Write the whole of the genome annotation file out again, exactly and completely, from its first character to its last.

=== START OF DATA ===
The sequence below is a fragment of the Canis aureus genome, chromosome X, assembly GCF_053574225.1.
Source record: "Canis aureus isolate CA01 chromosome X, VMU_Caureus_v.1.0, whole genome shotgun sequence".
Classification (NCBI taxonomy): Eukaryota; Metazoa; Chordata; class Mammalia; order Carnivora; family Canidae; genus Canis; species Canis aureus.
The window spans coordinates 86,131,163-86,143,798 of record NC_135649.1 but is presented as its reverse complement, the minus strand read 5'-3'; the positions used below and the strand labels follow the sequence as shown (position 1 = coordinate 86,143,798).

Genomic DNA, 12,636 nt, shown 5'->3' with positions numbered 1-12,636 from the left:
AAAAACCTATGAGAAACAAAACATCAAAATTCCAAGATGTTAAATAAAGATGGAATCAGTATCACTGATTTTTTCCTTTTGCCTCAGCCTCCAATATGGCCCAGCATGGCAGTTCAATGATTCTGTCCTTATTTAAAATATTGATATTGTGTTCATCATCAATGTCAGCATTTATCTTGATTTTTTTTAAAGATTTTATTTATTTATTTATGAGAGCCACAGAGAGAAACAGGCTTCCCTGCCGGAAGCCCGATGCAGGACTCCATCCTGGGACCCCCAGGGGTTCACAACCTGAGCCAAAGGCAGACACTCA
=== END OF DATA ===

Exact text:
The sequence below is a fragment of the Canis aureus genome, chromosome X, assembly GCF_053574225.1.
Source record: "Canis aureus isolate CA01 chromosome X, VMU_Caureus_v.1.0, whole genome shotgun sequence".
Classification (NCBI taxonomy): Eukaryota; Metazoa; Chordata; class Mammalia; order Carnivora; family Canidae; genus Canis; species Canis aureus.
The window spans coordinates 86,131,163-86,143,798 of record NC_135649.1 but is presented as its reverse complement, the minus strand read 5'-3'; the positions used below and the strand labels follow the sequence as shown (position 1 = coordinate 86,143,798).

Genomic DNA, 12,636 nt, shown 5'->3' with positions numbered 1-12,636 from the left:
AAAAACCTATGAGAAACAAAACATCAAAATTCCAAGATGTTAAATAAAGATGGAATCAGTATCACTGATTTTTTCCTTTTGCCTCAGCCTCCAATATGGCCCAGCATGGCAGTTCAATGATTCTGTCCTTATTTAAAATATTGATATTGTGTTCATCATCAATGTCAGCATTTATCTTGATTTTTTTTAAAGATTTTATTTATTTATTTATGAGAGCCACAGAGAGAAACAGGCTTCCCTGCCGGAAGCCCGATGCAGGACTCCATCCTGGGACCCCCAGGGGTTCACAACCTGAGCCAAAGGCAGACACTCA